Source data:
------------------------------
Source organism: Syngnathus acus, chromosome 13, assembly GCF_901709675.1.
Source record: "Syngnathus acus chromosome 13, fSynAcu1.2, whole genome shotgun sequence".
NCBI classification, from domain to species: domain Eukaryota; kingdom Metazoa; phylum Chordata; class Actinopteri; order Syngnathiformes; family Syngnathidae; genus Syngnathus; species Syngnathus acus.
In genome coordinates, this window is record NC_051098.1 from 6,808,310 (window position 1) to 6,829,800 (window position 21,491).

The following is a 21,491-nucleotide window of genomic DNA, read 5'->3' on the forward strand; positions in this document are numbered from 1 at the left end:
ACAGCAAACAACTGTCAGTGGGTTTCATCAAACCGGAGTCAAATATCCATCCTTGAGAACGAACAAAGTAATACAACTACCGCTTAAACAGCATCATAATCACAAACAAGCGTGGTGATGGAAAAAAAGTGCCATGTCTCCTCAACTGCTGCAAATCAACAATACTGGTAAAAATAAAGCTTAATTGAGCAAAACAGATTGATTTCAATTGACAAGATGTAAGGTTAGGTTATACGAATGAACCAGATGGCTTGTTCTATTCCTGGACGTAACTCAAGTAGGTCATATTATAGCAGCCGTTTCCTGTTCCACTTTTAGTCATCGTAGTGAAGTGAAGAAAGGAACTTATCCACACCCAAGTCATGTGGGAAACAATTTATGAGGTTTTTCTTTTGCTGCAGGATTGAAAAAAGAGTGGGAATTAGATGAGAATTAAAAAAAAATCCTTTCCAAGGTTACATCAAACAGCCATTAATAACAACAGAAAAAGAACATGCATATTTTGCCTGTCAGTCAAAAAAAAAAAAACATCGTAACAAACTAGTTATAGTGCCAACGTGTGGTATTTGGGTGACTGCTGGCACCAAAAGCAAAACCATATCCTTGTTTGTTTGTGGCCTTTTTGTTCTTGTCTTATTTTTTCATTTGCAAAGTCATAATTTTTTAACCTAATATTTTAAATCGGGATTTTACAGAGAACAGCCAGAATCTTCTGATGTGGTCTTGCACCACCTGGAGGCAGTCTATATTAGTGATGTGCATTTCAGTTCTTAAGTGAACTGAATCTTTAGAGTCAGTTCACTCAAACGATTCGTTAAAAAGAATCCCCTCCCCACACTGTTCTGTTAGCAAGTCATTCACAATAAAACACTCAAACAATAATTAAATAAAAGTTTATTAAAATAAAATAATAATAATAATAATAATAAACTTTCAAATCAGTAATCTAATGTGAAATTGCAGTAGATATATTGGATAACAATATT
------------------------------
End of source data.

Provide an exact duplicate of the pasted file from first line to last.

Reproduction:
Source organism: Syngnathus acus, chromosome 13, assembly GCF_901709675.1.
Source record: "Syngnathus acus chromosome 13, fSynAcu1.2, whole genome shotgun sequence".
NCBI classification, from domain to species: domain Eukaryota; kingdom Metazoa; phylum Chordata; class Actinopteri; order Syngnathiformes; family Syngnathidae; genus Syngnathus; species Syngnathus acus.
In genome coordinates, this window is record NC_051098.1 from 6,808,310 (window position 1) to 6,829,800 (window position 21,491).

The following is a 21,491-nucleotide window of genomic DNA, read 5'->3' on the forward strand; positions in this document are numbered from 1 at the left end:
ACAGCAAACAACTGTCAGTGGGTTTCATCAAACCGGAGTCAAATATCCATCCTTGAGAACGAACAAAGTAATACAACTACCGCTTAAACAGCATCATAATCACAAACAAGCGTGGTGATGGAAAAAAAGTGCCATGTCTCCTCAACTGCTGCAAATCAACAATACTGGTAAAAATAAAGCTTAATTGAGCAAAACAGATTGATTTCAATTGACAAGATGTAAGGTTAGGTTATACGAATGAACCAGATGGCTTGTTCTATTCCTGGACGTAACTCAAGTAGGTCATATTATAGCAGCCGTTTCCTGTTCCACTTTTAGTCATCGTAGTGAAGTGAAGAAAGGAACTTATCCACACCCAAGTCATGTGGGAAACAATTTATGAGGTTTTTCTTTTGCTGCAGGATTGAAAAAAGAGTGGGAATTAGATGAGAATTAAAAAAAAATCCTTTCCAAGGTTACATCAAACAGCCATTAATAACAACAGAAAAAGAACATGCATATTTTGCCTGTCAGTCAAAAAAAAAAAAACATCGTAACAAACTAGTTATAGTGCCAACGTGTGGTATTTGGGTGACTGCTGGCACCAAAAGCAAAACCATATCCTTGTTTGTTTGTGGCCTTTTTGTTCTTGTCTTATTTTTTCATTTGCAAAGTCATAATTTTTTAACCTAATATTTTAAATCGGGATTTTACAGAGAACAGCCAGAATCTTCTGATGTGGTCTTGCACCACCTGGAGGCAGTCTATATTAGTGATGTGCATTTCAGTTCTTAAGTGAACTGAATCTTTAGAGTCAGTTCACTCAAACGATTCGTTAAAAAGAATCCCCTCCCCACACTGTTCTGTTAGCAAGTCATTCACAATAAAACACTCAAACAATAATTAAATAAAAGTTTATTAAAATAAAATAATAATAATAATAATAATAAACTTTCAAATCAGTAATCTAATGTGAAATTGCAGTAGATATATTGGATAACAATATT